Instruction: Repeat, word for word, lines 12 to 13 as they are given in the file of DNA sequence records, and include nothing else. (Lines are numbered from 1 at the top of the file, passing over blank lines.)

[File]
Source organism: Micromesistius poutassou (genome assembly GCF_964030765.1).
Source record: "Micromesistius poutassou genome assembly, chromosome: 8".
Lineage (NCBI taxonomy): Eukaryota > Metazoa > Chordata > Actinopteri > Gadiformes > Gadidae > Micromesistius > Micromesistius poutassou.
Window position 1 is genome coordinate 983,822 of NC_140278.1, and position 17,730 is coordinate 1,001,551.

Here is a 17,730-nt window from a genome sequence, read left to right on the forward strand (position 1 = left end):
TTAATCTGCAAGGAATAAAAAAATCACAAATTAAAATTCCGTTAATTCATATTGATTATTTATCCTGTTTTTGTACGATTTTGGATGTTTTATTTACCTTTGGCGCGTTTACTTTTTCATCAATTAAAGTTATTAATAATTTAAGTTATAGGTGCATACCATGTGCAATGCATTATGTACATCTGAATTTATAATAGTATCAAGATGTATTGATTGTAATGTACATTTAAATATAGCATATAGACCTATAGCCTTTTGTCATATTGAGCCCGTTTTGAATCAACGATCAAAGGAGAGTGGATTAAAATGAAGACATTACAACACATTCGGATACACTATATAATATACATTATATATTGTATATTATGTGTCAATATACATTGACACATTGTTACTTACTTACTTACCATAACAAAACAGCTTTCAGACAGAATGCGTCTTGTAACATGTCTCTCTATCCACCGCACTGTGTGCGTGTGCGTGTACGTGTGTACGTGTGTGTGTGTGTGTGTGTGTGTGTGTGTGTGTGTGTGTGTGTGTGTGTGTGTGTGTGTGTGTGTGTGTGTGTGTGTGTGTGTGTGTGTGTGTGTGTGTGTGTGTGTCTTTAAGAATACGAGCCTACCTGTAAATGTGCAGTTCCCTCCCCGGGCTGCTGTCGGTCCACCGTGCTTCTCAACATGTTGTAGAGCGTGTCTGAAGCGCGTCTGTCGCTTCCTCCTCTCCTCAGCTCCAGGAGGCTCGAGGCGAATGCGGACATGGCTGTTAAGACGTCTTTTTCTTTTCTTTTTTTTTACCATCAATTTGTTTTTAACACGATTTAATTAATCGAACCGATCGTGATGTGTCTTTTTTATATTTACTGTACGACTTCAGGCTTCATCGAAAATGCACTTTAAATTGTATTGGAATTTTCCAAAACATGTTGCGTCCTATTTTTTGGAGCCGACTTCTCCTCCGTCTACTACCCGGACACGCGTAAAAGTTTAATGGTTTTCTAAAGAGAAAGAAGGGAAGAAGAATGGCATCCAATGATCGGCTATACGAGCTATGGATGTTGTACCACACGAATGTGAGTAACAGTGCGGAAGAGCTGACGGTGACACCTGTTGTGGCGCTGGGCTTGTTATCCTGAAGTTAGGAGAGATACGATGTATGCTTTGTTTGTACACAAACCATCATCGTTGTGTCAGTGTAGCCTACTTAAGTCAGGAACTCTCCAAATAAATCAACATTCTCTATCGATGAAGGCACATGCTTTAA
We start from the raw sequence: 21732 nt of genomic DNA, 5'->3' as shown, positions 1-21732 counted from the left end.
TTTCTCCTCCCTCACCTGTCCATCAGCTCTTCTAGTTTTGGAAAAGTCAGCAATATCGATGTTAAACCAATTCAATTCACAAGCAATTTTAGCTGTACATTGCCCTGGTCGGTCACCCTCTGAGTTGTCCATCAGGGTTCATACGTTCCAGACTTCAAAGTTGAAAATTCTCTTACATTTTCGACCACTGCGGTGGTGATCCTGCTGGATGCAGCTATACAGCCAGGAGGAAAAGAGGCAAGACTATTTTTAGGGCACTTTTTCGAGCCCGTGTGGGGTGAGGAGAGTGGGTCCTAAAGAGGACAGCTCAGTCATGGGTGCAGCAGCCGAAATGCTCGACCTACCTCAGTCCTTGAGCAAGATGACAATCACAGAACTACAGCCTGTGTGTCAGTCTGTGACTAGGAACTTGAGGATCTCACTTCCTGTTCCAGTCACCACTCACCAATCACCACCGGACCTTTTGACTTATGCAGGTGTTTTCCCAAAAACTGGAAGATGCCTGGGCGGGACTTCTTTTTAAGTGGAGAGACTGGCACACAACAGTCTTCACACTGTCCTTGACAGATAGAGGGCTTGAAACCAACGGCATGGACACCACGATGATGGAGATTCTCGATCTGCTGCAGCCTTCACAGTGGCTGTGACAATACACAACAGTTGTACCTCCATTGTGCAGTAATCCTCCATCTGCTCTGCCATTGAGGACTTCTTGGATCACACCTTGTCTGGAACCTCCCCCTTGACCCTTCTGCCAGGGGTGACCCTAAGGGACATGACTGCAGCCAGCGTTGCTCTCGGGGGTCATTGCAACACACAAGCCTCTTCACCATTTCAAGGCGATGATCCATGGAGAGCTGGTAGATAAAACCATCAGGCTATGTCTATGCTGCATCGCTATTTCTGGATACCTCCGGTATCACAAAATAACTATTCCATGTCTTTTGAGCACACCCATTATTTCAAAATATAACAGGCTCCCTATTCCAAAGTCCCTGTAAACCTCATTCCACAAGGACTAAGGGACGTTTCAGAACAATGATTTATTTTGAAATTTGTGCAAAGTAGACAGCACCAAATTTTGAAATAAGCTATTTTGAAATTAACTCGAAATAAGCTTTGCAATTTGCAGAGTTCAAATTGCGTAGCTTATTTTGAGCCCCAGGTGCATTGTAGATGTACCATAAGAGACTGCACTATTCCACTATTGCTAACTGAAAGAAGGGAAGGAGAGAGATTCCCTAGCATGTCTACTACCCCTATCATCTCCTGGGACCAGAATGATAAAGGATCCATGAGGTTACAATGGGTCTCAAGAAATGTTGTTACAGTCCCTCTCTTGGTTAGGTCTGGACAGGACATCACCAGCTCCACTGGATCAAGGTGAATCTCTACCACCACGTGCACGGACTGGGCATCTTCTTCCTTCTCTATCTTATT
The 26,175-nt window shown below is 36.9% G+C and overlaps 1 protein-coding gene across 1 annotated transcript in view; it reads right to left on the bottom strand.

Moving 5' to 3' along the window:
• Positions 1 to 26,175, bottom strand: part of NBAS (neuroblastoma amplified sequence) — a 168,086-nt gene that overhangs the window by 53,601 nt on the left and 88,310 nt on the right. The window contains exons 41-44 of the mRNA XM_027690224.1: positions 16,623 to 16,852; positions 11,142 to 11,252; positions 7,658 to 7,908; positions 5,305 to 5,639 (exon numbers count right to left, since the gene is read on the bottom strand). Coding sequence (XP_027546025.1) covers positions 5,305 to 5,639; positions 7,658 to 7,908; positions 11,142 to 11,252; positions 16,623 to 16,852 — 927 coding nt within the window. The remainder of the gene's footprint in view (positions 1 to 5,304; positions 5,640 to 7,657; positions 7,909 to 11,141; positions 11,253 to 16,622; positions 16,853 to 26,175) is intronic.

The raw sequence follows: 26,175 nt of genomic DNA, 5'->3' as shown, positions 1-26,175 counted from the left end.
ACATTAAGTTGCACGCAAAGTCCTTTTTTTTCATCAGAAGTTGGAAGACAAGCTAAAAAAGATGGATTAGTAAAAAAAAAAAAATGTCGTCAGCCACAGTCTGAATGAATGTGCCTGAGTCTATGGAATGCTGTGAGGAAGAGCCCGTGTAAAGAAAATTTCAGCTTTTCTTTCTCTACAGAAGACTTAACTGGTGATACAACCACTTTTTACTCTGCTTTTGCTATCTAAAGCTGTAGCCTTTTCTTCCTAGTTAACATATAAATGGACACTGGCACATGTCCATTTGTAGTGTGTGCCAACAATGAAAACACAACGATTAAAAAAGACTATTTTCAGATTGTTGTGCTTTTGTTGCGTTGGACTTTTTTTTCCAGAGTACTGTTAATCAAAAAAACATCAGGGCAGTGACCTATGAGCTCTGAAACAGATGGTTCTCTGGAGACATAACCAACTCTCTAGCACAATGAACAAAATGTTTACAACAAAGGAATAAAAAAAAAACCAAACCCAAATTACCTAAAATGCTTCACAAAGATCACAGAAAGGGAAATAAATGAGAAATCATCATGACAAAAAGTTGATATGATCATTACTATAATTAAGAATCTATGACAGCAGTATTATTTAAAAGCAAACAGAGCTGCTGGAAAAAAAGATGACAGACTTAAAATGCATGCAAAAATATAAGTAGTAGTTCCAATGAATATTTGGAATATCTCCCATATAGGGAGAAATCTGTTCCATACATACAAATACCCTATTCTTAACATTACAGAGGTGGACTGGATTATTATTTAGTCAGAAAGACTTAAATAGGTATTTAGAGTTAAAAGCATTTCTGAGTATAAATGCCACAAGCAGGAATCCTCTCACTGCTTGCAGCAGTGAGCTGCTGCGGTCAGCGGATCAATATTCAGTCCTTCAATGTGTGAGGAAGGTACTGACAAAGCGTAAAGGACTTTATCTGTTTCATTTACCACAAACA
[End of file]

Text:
The raw sequence follows: 26,175 nt of genomic DNA, 5'->3' as shown, positions 1-26,175 counted from the left end.
ACATTAAGTTGCACGCAAAGTCCTTTTTTTTCATCAGAAGTTGGAAGACAAGCTAAAAAAGATGGATTAGTAAAAAAAAAAAAATGTCGTCAGCCACAGTCTGAATGAATGTGCCTGAGTCTATGGAATGCTGTGAGGAAGAGCCCGTGTAAAGAAAATTTCAGCTTTTCTTTCTCTACAGAAGACTTAACTGGTGATACAACCACTTTTTACTCTGCTTTTGCTATCTAAAGCTGTAGCCTTTTCTTCCTAGTTAACATATAAATGGACACTGGCACATGTCCATTTGTAGTGTGTGCCAACAATGAAAACACAACGATTAAAAAAGACTATTTTCAGATTGTTGTGCTTTTGTTGCGTTGGACTTTTTTTTCCAGAGTACTGTTAATCAAAAAAACATCAGGGCAGTGACCTATGAGCTCTGAAACAGATGGTTCTCTGGAGACATAACCAACTCTCTAGCACAATGAACAAAATGTTTACAACAAAGGAATAAAAAAAAAACCAAACCCAAATTACCTAAAATGCTTCACAAAGATCACAGAAAGGGAAATAAATGAGAAATCATCATGACAAAAAGTTGATATGATCATTACTATAATTAAGAATCTATGACAGCAGTATTATTTAAAAGCAAACAGAGCTGCTGGAAAAAAAGATGACAGACTTAAAATGCATGCAAAAATATAAGTAGTAGTTCCAATGAATATTTGGAATATCTCCCATATAGGGAGAAATCTGTTCCATACATACAAATACCCTATTCTTAACATTACAGAGGTGGACTGGATTATTATTTAGTCAGAAAGACTTAAATAGGTATTTAGAGTTAAAAGCATTTCTGAGTATAAATGCCACAAGCAGGAATCCTCTCACTGCTTGCAGCAGTGAGCTGCTGCGGTCAGCGGATCAATATTCAGTCCTTCAATGTGTGAGGAAGGTACTGACAAAGCGTAAAGGACTTTATCTGTTTCATTTACCACAAACA